CONCORD, N.H. (AP) — Voters in 10 New Hampshire cities headed to the polls Tuesday to decide on allowing the electronic bingo game keno in bars and restaurants in an effort to raise money for full-day kindergarten.
Republican Gov. Chris Sununu signed a proposal into law in July allowing money from keno to fund kindergarten programs. He left it up to individual communities to decide whether to allow it. Towns will consider it next year.
Voters in Franklin already had their election on a ballot measure last month, and approved keno. Officials in Portsmouth decided against putting it on the ballot.
Nearly 75 percent of New Hampshire communities already offer full-day kindergarten, but the state only pays half the standard per-student amount for those pupils, or about $1,800. Under the new law, the state will provide an additional $1,100 per full-day kindergarten student starting in 2019 and more in later years, depending on how much money is generated by keno.
Some opponents complain that keno will take money from those who can least afford it and will encourage addictive behavior.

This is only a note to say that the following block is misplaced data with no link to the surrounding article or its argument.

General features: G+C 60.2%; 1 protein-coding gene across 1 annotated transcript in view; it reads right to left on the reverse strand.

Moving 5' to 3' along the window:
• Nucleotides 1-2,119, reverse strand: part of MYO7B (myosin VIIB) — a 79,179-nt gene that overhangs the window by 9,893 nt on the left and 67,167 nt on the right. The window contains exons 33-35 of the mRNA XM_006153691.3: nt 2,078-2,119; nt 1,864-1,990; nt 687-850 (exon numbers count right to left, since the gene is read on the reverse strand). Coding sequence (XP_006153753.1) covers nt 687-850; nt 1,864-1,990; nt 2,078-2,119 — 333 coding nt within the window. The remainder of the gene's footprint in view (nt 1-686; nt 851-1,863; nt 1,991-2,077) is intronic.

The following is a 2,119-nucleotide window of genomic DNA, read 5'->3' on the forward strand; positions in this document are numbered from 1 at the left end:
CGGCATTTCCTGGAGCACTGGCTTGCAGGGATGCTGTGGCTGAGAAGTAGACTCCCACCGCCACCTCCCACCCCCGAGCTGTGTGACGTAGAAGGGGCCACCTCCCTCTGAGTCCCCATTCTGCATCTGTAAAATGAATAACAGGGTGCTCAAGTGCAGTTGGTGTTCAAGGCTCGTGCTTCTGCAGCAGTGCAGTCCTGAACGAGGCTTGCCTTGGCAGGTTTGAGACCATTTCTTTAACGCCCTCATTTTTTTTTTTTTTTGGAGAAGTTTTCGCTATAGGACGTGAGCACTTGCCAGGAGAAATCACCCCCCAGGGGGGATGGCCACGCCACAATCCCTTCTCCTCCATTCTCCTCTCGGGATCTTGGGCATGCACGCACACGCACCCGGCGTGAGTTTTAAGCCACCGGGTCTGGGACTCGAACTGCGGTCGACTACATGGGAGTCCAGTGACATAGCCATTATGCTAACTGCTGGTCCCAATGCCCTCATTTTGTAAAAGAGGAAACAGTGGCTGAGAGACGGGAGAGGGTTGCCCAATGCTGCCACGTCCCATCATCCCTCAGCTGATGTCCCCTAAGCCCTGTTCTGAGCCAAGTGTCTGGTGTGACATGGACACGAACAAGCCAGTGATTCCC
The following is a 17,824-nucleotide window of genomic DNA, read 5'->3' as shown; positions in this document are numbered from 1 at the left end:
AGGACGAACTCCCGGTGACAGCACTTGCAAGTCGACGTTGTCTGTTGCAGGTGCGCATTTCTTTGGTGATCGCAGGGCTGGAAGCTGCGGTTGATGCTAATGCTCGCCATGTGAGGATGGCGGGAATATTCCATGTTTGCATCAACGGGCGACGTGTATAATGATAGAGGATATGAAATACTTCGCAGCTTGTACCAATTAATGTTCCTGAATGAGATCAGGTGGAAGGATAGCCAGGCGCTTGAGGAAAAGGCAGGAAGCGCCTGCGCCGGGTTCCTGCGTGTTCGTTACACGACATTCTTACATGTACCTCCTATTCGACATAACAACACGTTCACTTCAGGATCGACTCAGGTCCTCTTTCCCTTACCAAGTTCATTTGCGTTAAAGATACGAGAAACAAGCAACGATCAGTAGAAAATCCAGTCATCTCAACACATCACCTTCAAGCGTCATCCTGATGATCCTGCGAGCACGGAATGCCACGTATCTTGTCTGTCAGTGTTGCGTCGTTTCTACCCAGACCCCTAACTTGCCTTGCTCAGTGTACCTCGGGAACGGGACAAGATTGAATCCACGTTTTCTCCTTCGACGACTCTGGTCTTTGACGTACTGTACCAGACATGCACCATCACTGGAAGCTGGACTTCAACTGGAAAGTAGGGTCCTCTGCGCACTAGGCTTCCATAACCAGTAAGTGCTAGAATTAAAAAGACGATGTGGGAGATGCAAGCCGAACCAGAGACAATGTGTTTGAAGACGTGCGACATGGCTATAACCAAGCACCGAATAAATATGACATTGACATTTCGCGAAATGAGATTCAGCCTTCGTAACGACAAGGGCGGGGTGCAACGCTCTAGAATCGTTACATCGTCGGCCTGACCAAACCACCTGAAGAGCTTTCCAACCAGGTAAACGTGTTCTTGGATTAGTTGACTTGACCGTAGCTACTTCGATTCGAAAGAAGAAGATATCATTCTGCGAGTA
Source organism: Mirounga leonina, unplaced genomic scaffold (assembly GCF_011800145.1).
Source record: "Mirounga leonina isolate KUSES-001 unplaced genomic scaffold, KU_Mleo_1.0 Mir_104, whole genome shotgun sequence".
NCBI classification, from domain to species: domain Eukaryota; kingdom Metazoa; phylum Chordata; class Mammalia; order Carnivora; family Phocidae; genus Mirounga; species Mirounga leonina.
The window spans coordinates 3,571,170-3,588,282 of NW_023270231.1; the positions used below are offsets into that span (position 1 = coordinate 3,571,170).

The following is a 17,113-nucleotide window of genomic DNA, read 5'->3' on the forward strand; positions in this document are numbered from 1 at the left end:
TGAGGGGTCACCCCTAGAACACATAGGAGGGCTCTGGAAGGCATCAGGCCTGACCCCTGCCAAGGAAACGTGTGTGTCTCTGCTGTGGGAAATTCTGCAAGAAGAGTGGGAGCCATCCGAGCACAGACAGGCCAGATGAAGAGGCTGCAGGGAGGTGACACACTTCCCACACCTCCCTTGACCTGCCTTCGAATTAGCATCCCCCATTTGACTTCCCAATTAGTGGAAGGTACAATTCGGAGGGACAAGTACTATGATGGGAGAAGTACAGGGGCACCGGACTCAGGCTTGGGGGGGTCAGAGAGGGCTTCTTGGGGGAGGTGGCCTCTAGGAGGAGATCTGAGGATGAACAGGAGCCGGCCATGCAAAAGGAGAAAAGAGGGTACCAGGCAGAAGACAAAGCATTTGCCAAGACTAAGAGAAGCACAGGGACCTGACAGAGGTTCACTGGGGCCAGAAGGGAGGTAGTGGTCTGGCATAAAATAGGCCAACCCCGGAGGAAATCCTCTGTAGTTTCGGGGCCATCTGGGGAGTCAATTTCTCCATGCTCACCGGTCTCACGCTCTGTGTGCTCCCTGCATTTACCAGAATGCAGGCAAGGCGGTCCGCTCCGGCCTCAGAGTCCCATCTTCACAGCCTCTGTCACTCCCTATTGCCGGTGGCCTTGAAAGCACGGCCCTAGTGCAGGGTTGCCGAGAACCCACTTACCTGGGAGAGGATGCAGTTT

State lottery commission officials estimate keno could raise $443 million for education. They said Massachusetts takes in $900 million a year in its keno game, with 2.5 percent of the money coming from New Hampshire residents.
A number of cities also are holding elections for mayor, such as Manchester, where incumbent Republican Ted Gatsas once again faces Democrat Joyce Craig. Gatsas has served four, two-year terms.
This is the first general election in New Hampshire under a new state law requiring voters who move to the state within 30 days of an election to provide proof that they intend to stay. Democrats have challenged it in court, arguing it presents confusing, unnecessary and intimidating hurdles to voting. A state judge allowed the law to take effect, but blocked penalties of a fine and jail time for fraud, saying he wants to hear arguments in the case.
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